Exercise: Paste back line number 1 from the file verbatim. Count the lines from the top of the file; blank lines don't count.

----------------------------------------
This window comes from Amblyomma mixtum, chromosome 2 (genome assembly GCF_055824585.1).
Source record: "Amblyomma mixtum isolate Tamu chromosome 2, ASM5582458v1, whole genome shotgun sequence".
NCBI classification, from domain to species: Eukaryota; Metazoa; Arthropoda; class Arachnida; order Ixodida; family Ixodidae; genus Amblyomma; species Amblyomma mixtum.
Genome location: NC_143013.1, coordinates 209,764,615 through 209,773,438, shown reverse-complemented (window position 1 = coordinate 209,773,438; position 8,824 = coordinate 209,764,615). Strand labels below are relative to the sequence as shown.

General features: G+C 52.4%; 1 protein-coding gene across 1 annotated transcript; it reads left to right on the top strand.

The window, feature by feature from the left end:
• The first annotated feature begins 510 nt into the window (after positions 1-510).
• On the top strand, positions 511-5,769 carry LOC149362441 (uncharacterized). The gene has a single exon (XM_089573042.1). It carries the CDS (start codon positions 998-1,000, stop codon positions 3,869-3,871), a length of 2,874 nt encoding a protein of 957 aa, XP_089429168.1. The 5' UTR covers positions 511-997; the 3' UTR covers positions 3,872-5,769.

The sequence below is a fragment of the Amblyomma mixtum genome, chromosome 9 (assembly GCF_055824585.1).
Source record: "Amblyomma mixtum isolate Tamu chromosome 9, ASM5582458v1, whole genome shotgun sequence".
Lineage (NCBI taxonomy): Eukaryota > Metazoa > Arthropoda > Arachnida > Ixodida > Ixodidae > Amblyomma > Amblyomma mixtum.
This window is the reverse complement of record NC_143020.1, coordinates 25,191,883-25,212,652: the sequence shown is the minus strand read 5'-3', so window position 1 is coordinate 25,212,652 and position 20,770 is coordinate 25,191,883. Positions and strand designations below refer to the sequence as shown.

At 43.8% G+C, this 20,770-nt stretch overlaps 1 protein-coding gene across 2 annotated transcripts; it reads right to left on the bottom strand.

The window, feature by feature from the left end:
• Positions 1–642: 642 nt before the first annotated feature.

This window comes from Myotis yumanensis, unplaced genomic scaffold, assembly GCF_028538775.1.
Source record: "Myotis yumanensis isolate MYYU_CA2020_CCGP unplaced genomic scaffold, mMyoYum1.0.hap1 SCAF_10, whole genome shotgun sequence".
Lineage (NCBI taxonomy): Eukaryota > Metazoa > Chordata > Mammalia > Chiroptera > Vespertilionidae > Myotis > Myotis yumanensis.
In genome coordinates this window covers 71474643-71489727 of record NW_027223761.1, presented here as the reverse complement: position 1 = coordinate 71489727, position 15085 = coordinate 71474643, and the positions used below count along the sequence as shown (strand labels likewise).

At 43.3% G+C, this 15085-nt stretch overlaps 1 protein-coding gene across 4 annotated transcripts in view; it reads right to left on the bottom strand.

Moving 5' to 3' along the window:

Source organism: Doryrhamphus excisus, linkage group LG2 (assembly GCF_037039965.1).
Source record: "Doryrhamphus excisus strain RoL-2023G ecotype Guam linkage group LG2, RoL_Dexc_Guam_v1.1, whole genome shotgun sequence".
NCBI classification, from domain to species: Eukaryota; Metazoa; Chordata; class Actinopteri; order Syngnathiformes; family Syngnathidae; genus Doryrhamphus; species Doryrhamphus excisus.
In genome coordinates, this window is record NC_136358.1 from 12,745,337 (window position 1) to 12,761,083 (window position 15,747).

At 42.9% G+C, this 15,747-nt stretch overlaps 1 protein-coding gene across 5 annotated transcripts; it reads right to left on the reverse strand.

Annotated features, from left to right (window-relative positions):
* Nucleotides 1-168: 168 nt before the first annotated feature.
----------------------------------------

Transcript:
This window comes from Amblyomma mixtum, chromosome 2 (genome assembly GCF_055824585.1).